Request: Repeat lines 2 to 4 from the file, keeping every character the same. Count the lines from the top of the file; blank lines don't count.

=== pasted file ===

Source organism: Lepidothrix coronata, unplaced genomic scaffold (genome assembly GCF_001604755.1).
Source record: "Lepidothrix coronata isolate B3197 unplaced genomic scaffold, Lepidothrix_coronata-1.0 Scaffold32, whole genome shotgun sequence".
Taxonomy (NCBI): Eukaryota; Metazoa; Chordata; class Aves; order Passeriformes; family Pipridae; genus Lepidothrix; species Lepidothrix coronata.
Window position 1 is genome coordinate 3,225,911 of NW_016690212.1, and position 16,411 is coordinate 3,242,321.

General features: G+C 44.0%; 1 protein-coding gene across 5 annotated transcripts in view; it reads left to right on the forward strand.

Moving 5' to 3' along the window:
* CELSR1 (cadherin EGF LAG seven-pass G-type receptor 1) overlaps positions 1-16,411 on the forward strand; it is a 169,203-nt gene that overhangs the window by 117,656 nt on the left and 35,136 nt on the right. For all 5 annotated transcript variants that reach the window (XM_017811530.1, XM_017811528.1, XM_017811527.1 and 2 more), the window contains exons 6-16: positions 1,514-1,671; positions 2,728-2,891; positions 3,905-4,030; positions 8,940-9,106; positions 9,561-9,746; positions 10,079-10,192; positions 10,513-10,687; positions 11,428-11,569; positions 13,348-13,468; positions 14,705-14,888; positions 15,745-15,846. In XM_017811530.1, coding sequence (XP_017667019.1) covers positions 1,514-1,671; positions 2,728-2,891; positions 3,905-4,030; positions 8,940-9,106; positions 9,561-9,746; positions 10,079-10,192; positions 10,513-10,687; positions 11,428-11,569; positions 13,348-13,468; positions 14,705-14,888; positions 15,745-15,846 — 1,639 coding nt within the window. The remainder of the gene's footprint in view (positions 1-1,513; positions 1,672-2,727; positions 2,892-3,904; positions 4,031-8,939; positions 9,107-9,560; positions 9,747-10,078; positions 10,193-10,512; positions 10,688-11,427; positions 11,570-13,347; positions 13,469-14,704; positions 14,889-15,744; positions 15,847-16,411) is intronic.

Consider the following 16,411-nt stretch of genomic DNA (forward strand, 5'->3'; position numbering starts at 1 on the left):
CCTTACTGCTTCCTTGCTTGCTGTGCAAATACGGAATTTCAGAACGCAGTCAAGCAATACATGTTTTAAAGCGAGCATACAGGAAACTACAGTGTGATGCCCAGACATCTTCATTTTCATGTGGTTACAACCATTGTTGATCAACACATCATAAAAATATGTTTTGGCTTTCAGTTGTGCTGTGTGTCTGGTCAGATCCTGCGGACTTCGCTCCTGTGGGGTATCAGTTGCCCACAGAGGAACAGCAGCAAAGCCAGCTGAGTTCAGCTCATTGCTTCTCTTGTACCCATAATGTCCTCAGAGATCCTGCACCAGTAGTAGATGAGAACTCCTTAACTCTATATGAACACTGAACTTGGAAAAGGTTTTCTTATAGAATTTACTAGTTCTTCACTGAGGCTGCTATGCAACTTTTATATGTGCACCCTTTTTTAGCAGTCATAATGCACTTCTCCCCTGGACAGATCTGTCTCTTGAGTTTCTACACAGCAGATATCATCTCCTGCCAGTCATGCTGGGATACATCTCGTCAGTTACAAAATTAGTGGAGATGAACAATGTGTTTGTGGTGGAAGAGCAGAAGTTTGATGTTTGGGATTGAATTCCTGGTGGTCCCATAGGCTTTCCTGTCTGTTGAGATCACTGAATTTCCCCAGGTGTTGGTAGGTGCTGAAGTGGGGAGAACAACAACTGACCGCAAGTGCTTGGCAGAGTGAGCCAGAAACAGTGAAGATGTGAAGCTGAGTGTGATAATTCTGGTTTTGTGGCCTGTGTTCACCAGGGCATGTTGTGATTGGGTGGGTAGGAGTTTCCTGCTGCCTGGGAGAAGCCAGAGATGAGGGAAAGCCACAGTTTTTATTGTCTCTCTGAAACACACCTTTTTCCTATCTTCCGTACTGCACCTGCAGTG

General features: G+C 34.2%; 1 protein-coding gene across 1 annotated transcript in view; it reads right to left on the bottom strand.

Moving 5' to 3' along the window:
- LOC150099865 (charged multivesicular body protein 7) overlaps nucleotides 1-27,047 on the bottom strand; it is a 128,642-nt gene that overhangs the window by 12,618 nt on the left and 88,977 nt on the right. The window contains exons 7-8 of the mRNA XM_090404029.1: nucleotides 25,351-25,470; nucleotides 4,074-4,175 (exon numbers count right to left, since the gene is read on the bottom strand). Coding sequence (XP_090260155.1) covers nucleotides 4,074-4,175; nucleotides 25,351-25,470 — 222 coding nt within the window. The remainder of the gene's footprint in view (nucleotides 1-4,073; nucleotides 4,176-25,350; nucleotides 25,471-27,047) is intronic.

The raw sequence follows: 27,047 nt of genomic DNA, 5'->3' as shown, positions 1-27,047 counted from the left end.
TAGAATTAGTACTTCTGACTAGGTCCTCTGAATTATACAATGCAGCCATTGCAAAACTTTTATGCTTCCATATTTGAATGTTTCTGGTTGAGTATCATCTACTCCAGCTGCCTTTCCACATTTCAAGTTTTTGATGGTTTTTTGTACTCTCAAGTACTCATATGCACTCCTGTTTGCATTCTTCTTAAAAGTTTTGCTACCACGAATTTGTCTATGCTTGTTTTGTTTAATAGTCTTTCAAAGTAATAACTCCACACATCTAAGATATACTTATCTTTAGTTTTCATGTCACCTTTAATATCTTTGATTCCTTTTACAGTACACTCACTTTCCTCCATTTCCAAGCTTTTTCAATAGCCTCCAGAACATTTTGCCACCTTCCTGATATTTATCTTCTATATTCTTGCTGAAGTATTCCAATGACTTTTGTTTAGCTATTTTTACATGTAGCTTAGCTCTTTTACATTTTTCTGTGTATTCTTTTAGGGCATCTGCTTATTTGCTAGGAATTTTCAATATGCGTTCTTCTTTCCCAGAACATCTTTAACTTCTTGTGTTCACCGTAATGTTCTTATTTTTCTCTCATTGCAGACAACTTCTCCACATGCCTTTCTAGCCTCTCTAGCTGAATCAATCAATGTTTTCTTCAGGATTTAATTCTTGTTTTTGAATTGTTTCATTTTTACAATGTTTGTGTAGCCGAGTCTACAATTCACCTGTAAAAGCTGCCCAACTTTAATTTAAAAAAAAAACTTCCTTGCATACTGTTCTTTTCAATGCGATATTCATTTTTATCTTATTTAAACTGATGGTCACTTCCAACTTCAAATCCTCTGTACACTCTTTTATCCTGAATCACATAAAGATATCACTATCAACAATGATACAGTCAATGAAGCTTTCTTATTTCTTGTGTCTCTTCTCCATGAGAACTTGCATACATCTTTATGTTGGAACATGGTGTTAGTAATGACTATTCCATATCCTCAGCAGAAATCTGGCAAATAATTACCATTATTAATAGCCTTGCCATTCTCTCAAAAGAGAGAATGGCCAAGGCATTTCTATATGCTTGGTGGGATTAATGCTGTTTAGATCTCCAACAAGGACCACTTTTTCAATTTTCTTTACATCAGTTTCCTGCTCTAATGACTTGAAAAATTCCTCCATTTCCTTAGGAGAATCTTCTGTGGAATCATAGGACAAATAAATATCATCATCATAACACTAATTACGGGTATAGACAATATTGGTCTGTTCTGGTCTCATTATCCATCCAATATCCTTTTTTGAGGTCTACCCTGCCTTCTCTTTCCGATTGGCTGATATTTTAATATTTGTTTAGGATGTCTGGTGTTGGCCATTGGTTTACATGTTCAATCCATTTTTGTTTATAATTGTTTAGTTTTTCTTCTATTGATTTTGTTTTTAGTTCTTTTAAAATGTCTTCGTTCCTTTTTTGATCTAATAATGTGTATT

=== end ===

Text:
Source record: "Lepidothrix coronata isolate B3197 unplaced genomic scaffold, Lepidothrix_coronata-1.0 Scaffold32, whole genome shotgun sequence".
Taxonomy (NCBI): Eukaryota; Metazoa; Chordata; class Aves; order Passeriformes; family Pipridae; genus Lepidothrix; species Lepidothrix coronata.
Window position 1 is genome coordinate 3,225,911 of NW_016690212.1, and position 16,411 is coordinate 3,242,321.